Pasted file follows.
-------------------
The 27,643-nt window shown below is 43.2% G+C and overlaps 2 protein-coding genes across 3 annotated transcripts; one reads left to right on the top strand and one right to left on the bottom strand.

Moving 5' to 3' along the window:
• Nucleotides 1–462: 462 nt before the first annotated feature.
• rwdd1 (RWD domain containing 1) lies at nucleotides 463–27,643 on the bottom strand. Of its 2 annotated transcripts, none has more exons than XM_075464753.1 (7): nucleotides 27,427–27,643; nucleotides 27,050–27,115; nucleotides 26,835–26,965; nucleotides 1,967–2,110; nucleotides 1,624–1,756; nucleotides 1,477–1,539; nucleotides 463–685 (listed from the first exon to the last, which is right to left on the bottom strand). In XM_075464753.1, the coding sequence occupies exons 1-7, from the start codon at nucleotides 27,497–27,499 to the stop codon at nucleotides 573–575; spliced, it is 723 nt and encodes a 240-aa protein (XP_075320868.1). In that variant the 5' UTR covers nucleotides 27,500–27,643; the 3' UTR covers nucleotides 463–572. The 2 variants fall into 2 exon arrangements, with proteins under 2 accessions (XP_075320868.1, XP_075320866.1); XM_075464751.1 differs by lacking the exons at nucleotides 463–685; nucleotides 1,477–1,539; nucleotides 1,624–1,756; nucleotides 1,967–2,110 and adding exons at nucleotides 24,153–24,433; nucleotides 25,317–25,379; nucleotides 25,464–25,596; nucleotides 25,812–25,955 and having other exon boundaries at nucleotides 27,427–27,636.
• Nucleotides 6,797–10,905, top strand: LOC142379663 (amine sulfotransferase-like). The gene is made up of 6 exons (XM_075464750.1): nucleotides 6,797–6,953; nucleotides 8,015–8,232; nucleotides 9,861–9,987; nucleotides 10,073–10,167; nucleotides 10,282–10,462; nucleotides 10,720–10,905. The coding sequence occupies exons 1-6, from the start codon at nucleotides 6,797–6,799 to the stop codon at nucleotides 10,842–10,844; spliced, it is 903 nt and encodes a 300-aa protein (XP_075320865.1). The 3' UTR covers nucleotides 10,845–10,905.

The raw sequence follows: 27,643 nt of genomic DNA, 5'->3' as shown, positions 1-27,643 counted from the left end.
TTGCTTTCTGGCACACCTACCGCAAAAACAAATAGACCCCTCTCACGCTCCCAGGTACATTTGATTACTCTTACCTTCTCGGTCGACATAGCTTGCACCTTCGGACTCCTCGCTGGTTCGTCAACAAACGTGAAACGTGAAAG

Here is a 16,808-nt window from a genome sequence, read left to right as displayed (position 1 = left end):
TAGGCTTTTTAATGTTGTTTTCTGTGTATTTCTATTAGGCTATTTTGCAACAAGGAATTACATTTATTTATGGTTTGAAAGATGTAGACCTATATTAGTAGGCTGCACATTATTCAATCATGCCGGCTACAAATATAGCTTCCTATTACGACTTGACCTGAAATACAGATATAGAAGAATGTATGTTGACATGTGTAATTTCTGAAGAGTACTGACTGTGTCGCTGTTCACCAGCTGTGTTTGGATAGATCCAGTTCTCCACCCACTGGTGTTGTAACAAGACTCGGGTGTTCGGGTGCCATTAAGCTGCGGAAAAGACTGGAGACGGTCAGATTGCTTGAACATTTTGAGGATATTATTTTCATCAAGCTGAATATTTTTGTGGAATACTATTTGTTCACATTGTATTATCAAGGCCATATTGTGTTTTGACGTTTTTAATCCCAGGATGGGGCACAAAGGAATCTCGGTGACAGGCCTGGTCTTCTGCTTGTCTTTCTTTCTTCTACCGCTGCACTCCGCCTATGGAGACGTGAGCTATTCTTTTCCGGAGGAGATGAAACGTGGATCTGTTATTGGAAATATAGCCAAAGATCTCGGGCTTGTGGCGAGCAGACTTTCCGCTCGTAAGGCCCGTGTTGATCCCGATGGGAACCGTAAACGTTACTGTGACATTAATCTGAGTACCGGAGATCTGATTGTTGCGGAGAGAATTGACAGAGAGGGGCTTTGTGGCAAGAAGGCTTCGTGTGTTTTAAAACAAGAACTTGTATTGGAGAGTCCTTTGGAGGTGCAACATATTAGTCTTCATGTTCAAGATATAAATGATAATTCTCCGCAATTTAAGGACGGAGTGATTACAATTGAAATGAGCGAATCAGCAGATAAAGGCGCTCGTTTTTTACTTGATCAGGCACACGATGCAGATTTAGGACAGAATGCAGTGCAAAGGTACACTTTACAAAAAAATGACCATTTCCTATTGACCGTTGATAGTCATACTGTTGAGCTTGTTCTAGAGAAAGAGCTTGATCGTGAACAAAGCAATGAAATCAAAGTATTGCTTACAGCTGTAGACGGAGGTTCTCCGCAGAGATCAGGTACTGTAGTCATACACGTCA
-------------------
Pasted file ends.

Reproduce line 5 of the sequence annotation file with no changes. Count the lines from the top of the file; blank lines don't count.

• Nucleotides 6,797–10,905, top strand: LOC142379663 (amine sulfotransferase-like). The gene is made up of 6 exons (XM_075464750.1): nucleotides 6,797–6,953; nucleotides 8,015–8,232; nucleotides 9,861–9,987; nucleotides 10,073–10,167; nucleotides 10,282–10,462; nucleotides 10,720–10,905. The coding sequence occupies exons 1-6, from the start codon at nucleotides 6,797–6,799 to the stop codon at nucleotides 10,842–10,844; spliced, it is 903 nt and encodes a 300-aa protein (XP_075320865.1). The 3' UTR covers nucleotides 10,845–10,905.